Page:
“Ghostly Eyes” –Of a Hubble Image Reveal a Titanic Event

Hubble Galaxy Collision


The beauty and wonders of our planet’s night sky cloaks a violent, ever-changing universe of life, death, and mayhem –“with firestorms of star birth, dying stars rattling the very fabric of space in titanic explosions,” observes Hubble scientists.  “Death-star-like beams of energy blasting out of overfed black holes at nearly the speed of light”, they say, “Hubble has seen them all.” A universe of which the Milky Way is one of 150 billion galaxies. A strange universe, hinted Stephen Hawking. “of shadow galaxies, shadow stars, and even shadow people.”

The Bright Cores of a Galaxy

Each “eye” in this piercing image, said Julianne Dalcanton , a University of Washington professor of astronomy and chair of the Department of Astronomy, led the team that captured the image, “is the bright core of a galaxy, one of which slammed into another. The outline of the face is a ring of young blue stars. Other clumps of new stars form a nose and mouth.”

Hubble observed this unique system as part of a “snapshot” program that takes advantage of occasional gaps in the telescope’s observing schedule to squeeze in additional pictures. The entire system is catalogued as Arp-Madore 2026-424, or AM 2026-424, from the Arp-Madore “Catalogue of Southern Peculiar Galaxies and Associations.”

“Flash of Light from a Faraway Galaxy 4 Billion Years Ago” –First Triple Black Hole Merger

Halton Arp, an artist’s son with a swashbuckling air, published his compendium of 338 unusual-looking interacting galaxies–“The Atlas of Peculiar Galaxies”– in 1966. Arp’s dogged insistence that astronomers had misread the distances to quasars cast doubt on the Big Bang theory of the universe, eventually led to his exile from his peers and the telescopes he loved. He later partnered with astronomer Barry Madore to extend the search for unique galactic encounters in the southern sky, listing several thousand galaxies in the survey, published in 1987.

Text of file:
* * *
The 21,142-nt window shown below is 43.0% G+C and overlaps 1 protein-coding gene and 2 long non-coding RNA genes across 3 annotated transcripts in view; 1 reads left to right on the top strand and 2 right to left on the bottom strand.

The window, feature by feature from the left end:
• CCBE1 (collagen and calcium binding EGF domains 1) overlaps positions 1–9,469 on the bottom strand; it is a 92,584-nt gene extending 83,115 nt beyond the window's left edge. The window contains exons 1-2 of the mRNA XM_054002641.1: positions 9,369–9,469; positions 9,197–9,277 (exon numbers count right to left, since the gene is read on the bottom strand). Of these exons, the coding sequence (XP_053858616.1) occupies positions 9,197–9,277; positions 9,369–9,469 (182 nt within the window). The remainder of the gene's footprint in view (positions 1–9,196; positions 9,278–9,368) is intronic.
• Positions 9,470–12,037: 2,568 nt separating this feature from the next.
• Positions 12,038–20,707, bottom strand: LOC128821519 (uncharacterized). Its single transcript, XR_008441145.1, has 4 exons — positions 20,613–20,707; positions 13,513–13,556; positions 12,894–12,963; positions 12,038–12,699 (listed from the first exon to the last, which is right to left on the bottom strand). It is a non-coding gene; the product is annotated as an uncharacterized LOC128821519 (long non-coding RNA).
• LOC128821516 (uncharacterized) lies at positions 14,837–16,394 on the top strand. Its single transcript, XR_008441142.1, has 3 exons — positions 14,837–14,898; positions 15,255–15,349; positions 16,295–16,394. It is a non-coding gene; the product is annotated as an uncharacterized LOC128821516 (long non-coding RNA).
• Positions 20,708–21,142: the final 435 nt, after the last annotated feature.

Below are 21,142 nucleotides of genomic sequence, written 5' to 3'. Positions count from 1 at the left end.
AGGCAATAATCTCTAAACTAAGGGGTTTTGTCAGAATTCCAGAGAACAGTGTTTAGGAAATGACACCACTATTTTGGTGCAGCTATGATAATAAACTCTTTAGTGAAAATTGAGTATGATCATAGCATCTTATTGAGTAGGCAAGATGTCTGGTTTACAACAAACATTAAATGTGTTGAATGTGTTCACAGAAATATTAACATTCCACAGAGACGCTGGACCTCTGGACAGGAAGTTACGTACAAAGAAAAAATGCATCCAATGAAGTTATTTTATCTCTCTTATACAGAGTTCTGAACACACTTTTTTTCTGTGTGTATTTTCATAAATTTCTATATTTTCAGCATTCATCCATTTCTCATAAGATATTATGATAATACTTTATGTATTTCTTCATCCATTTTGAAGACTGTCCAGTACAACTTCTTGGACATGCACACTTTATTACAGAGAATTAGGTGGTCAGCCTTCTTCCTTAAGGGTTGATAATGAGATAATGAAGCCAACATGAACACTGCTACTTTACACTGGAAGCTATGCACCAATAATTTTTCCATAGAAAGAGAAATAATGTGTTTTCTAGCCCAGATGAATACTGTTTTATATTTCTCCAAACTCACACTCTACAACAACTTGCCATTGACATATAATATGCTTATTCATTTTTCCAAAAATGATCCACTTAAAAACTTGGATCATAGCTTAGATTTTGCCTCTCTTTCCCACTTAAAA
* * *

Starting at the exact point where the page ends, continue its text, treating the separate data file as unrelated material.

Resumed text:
Arp’s “Unknown Physics”

Arp, reported Dennis Overbye for The New York Times, “found that galaxies with radically different redshifts, and thus at vastly different distances from us, often appeared connected by filaments and bridges of gas. This suggested, he said, that redshift was not always an indication of distance but could be caused by other, unknown physics.”

Head-On Collision Created this Arp-Madore System

Although galaxy collisions are common — especially back in the young universe — most are not head-on smashups, like the collision that likely created this Arp-Madore system. The violent encounter gives the system an arresting “ring” structure for only a short amount of time, about 100 million years. The crash pulled and stretched the galaxies’ disks of gas, dust and stars outward. This action formed the ring of intense star formation that shapes the nose and face.

“A Roll of the Dice”–Rare Ring Galaxies

Ring galaxies are rare; only a few hundred of them reside in our larger cosmic neighborhood. The galaxies have to collide at just the right orientation to create the ring. The galaxies will merge completely in about 1 billion to 2 billion years, hiding their messy past.

The side-by-side juxtaposition of the two central bulges of stars from both galaxies also is unusual. Because the bulges that make the eyes appear to be the same size, it is evidence that two galaxies of nearly equal proportions were involved in the crash, rather than more common collisions where small galaxies are gobbled up by their larger neighbors.

“The Big Bang Galaxy” –‘Wolfe Disk’ Challenges Prior Assumptions

Dalcanton and her collaborators plan to use this innovative Hubble program to take a close look at many other unusual interacting galaxies. The goal is to compile a robust sample of nearby interacting galaxies, which could offer insight into how galaxies grew over time through galactic mergers. By analyzing these detailed Hubble observations, astronomers could then choose which systems are prime targets for follow-up with NASA’s James Webb Space Telescope, scheduled to launch in 2021.

Maxwell Moe, NASA Einstein Fellow, University of Arizona, via University of Washington and Hubblesite
Image credits: NASA, ESA, and J. Dalcanton, B.F. Williams, and M. Durbin (University of Washington)


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